Zeolites are hydrated aluminosilicate minerals made from interlinked tetrahedra of alumina (AlO4) and silica (SiO4). In simpler words, they're solids with a relatively open, three-dimensional crystal structure built from the elements aluminum, oxygen, and silicon, with alkali or alkaline-Earth metals (such as sodium, potassium, and magnesium) plus water molecules trapped in the gaps between them. Zeolites form with many different crystalline structures, which have large open pores (sometimes referred to as cavities) in a very regular arrangement and roughly the same size as small molecules.
There are about 40 naturally occurring zeolites, forming in both volcanic and sedimentary rocks; according to the US Geological Survey, the most commonly mined forms include chabazite, clinoptilolite, and mordenite. Dozens more artificial, synthetic zeolites (around 150) have been designed for specific purposes, the best known of which are zeolite A (commonly used as a laundry detergent), zeolites X and Y (two different types of faujasites, used for catalytic cracking), and the petroleum catalyst ZSM-5 (a branded name for pentasil-zeolite).
Zeolites are very stable solids that resist the kinds of environmental conditions that challenge many other materials. High temperatures don't bother them because they have relatively high melting points (over 1000°C), and they don't burn. They also resist high pressures, don't dissolve in water or other inorganic solvents, and don't oxidize in the air. They're not believed to cause health problems through, for example, skin contact or inhalation, though in fibrous form, they may have carcinogenic (cancer-causing) effects. Since they're unreactive and based on naturally occurring minerals, they're not believed to have any harmful environmental impacts. Although zeolites might sound incredibly boring, their stable and unreactive nature isn't what makes them useful.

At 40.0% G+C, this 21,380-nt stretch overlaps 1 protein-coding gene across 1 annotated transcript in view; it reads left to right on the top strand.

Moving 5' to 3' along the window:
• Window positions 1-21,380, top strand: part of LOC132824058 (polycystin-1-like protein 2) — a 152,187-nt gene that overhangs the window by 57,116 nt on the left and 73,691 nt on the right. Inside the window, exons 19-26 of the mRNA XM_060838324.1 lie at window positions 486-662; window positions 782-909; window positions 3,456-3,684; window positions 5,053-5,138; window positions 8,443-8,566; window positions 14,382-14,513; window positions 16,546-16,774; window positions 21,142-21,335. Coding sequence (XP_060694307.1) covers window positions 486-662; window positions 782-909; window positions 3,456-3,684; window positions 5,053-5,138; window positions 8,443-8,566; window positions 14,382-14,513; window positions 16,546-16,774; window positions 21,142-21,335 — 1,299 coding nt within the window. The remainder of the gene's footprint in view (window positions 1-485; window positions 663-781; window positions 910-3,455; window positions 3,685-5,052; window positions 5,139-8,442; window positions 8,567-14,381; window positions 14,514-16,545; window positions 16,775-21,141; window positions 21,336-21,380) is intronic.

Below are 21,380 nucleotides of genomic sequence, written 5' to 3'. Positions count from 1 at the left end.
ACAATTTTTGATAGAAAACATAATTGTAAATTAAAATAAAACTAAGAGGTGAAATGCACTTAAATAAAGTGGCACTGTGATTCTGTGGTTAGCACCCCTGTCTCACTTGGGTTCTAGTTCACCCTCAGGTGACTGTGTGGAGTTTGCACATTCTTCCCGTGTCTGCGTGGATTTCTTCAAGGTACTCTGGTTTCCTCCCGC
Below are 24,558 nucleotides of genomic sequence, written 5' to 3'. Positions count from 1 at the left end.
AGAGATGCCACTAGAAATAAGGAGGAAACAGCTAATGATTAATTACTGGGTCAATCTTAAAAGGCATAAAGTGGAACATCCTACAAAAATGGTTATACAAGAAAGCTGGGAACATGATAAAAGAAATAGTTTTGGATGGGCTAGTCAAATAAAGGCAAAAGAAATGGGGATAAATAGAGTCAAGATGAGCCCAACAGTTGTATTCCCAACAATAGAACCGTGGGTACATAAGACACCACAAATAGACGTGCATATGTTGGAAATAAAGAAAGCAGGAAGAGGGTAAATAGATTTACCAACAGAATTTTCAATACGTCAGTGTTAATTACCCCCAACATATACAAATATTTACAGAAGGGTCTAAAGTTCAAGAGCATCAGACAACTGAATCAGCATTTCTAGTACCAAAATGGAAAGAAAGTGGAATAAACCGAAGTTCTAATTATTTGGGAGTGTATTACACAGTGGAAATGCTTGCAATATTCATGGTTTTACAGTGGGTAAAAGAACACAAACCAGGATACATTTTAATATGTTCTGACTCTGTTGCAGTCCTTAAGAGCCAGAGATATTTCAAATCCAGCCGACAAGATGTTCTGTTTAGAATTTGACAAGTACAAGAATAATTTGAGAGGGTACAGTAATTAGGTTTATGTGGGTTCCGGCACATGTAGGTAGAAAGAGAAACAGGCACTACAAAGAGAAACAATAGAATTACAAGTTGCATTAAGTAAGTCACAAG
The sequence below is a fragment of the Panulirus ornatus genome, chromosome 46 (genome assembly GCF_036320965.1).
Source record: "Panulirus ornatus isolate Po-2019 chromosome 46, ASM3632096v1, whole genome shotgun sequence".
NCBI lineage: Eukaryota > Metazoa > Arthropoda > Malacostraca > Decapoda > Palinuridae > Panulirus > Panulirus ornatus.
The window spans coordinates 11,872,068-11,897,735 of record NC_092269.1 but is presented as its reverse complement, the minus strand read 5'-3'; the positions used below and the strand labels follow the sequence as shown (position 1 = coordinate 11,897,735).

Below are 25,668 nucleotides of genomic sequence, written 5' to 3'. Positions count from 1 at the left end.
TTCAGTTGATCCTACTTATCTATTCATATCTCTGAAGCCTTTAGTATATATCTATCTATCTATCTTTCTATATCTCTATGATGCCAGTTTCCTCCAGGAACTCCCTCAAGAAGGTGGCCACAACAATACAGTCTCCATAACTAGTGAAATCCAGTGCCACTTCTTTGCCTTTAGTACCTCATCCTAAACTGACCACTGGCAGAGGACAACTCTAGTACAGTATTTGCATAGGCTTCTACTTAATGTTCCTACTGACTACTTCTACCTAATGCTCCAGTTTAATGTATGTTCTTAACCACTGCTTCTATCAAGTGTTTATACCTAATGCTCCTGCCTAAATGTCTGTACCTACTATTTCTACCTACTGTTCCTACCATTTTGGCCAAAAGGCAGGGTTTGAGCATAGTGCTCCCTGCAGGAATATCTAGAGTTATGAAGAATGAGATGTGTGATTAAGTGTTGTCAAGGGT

The most interesting thing about zeolites is their open, cage-like, "framework" structure and the way it can trap other molecules inside it. This is how water molecules and alkali or alkaline-Earth metal ions (positively charged atoms with too few electrons, sometimes called cations) become a part of zeolite crystals—although they don't necessarily remain there permanently. Zeolites can exchange other positively charged ions for the metal ions originally trapped inside them (technically this is known as cation exchange) and they can gain or lose their water molecules very easily too (this is called reversible dehydration). Zeolites have regular openings in them of fixed size, which let small molecules pass straight through but trap larger ones; that's why they're sometimes referred to as molecular sieves. Unlike natural zeolites, which occur in random forms and mixed sizes, synthetic zeolites are manufactured in very precise and uniform sizes (typically from about 1μm to 1mm) to suit a particular application; in other words, they're made a certain size to trap molecules of a certain (smaller) size inside them.
Although all zeolites are aluminosilicates, some contain more alumina, while others contain more silica. Alumina-rich zeolites are attracted to polar molecules such as water, while silica-rich zeolites work better with nonpolar molecules.
Two other very common, everyday uses of zeolites are in odor control and pet litter. In both, the porous crystalline structure of the zeolites helps by trapping unwanted liquids and odor molecules. This simple idea, so effective in our homes, has much more important uses outside them: zeolites have proved extremely effective at removing radioactive particles from nuclear waste and cleaning up soils contaminated with toxic heavy metals. (Following the Fukushima nuclear disaster in Japan in 2011, rice farmers spread zeolites on their fields in an attempt to trap any lingering radioactive contaminants.) The many other uses for zeolites including concrete production, soil-conditioners, and animal food.
Another important use for zeolites is as catalysts in drug (pharmaceutical) production and in the petrochemical industry, where they're used in catalytic crackers to break large hydrocarbon molecules into gasoline, diesel, kerosene, waxes and all kinds of other byproducts of petroleum. Again, it's the porous structure of zeolites that proves important. The many pores in a zeolite's open structure are like millions of tiny test tubes where atoms and molecules become trapped and chemical reactions readily take place. Since the pores in a particular zeolite are of a fixed size and shape, zeolite catalysts can work selectively on certain molecules, which is why they're sometimes referred to as shape-selective catalysts (they can select the molecules they work on in other ways beside shape and size, however). Like all catalysts, zeolites are reusable over and over again.
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